Asil Yassine studied language and literacy at the Harvard Graduate School of Education (HGSE). She is a former middle and high school math teacher and will be a teaching fellow this fall at HGSE.
By Asil Yassine
Bernard Koontz of Highline Public Schools asked, “What leadership moves can best support needed shifts in belief systems to fully value the potential of bilingualism, and understand it as a right for students?”
I’m reflecting on this question from a handful of angles, first and foremost as a bilingual learner myself. My first language is Arabic, and I steadily learned English through the support of ESL programming in elementary school. Additionally, I’m both a former educator of bilingual students and a former student of bilingual education expert Paola Uccelli.
I believe there is a lot of work to be done on a couple of fronts. First, school leaders need to understand the evidence that fostering bilingualism does not interfere with a student’s development of the English language. In fact, several meta-analyses have demonstrated that bolstering a student’s home language at school can actually support his academic success across the board, even more than English-only programs. But when I was teaching, I found that this research was misinterpreted or not fully understood. I think it’s important for school teams to recognize that well-designed and adequately-resourced bilingual programs can only do good for our kids’ academic growth.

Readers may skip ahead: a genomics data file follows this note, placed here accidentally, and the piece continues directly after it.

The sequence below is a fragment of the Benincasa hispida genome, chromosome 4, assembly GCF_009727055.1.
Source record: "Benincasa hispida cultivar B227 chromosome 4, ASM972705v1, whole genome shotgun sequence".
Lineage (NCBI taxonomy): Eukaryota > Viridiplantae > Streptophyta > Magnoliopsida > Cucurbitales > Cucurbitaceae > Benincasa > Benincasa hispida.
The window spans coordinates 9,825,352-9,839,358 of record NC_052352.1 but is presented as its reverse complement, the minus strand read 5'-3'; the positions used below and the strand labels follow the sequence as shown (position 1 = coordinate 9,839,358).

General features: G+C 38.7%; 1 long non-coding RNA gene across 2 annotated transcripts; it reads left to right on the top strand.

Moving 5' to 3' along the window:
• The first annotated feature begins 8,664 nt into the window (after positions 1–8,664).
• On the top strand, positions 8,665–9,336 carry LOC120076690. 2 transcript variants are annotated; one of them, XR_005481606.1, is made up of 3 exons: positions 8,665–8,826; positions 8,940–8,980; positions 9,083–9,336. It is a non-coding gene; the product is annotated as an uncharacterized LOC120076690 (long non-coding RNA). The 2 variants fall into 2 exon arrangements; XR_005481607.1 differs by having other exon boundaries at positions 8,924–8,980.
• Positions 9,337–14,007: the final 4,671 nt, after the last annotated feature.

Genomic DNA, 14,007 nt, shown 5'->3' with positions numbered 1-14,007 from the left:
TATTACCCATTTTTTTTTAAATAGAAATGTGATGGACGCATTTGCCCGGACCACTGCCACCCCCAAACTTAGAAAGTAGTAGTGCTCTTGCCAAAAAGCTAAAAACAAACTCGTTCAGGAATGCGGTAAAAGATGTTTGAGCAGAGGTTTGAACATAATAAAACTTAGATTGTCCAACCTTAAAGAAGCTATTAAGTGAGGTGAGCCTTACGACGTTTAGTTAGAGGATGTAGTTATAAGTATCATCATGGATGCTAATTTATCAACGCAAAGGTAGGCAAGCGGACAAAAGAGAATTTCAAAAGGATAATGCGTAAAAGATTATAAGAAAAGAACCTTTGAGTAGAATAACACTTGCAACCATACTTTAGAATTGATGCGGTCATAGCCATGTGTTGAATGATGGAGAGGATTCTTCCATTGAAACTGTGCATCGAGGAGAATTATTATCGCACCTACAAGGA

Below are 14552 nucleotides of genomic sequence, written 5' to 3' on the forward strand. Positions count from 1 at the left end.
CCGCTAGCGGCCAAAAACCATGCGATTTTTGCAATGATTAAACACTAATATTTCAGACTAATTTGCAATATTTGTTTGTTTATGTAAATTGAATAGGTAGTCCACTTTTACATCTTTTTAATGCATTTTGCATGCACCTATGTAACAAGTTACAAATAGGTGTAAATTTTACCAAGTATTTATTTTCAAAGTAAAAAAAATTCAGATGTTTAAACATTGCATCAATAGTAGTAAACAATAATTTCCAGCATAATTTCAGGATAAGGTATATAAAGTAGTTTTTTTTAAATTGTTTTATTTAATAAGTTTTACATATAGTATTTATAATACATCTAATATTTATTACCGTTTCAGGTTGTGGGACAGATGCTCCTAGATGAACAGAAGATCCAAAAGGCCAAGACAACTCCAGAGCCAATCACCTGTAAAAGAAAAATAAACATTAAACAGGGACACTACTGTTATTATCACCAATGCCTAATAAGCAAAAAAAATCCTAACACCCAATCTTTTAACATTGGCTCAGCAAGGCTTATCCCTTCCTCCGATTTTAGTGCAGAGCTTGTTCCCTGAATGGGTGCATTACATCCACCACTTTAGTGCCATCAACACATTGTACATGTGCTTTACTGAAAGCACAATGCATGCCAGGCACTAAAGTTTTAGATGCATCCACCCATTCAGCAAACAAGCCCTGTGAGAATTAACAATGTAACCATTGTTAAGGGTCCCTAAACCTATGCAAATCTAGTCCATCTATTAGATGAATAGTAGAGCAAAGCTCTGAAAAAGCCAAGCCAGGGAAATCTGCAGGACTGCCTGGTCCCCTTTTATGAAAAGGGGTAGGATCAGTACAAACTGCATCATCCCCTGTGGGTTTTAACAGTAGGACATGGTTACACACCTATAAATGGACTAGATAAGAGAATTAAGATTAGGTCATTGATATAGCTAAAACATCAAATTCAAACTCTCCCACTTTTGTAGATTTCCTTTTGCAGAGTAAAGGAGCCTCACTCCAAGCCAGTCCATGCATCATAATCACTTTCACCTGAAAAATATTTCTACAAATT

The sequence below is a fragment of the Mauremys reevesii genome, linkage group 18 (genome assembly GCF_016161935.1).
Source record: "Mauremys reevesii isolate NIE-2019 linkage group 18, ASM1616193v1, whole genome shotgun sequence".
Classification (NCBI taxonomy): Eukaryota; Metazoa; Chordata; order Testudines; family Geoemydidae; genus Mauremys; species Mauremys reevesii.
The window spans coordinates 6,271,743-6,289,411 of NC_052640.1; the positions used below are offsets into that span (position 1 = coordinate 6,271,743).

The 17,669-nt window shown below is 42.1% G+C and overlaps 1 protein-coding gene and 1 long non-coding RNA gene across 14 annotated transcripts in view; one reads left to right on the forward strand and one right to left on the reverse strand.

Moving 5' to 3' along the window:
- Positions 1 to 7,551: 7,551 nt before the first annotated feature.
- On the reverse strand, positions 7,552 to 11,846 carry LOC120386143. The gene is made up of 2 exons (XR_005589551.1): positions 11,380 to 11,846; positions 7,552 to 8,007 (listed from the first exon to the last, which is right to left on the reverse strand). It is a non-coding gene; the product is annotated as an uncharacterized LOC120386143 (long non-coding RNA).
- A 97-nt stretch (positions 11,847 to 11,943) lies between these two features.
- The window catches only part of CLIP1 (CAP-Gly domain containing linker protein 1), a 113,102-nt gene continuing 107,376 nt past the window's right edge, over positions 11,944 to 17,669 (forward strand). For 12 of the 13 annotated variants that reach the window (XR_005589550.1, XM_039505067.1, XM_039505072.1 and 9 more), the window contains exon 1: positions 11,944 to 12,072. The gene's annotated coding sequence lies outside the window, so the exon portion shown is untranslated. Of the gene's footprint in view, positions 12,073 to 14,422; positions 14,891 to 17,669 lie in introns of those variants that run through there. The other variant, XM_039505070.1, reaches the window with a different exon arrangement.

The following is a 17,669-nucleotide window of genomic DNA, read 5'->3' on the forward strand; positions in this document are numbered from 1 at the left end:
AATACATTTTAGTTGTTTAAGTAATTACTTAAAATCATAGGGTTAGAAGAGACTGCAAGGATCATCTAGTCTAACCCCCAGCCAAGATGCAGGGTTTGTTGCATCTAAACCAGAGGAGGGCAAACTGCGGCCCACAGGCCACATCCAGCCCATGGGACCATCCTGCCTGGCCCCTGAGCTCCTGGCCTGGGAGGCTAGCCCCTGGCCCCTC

The second shift involves recognizing that language is indeed tied to identity — and allowing students to explore, connect to, and develop their identities is potentially the strongest argument for understanding bilingualism as a right. I taught middle and high school math in Detroit for several years. Many of my former students had recently arrived from Yemen, and they would often have to shift to Arabic to describe to me the devastating war they had experienced, their journey to the United States, and their feelings about their new home. To this day, I also often resort to Arabic to fully express my emotions or thoughts because English simply doesn’t cut it. The culture’s deep history of oration and poetry has lent us hundreds of adjectives that we use to describe very specific parts of our identity. For my students and me, being able to swap these adjectives was invaluable. Our relationships grew stronger, which made learning more accessible. I imagine this can be true of speakers of other languages as well.
Finally, shifting beliefs about bilingualism requires intentionally listening to our students and their families. I think it would have been especially powerful if the school I taught in had devoted some of the energy we put into traditional teacher-led conferences and events to community-driven events instead. Research on family engagement in education, including work from Karen Mapp, has confirmed the transformative power of deep partnership with a school’s larger community. Attending home visits, participating in holiday and cultural celebrations, and even spending time at a neighborhood recreation center are all things I wish I had done as a teacher because it would have put me on the listening side, rather than the talking side. An emphasis on listening can allow teachers and school leaders to clearly see the relationship between language, identity, and community.
This answer was developed in partnership with Usable Knowledge at the Harvard Graduate School of Education.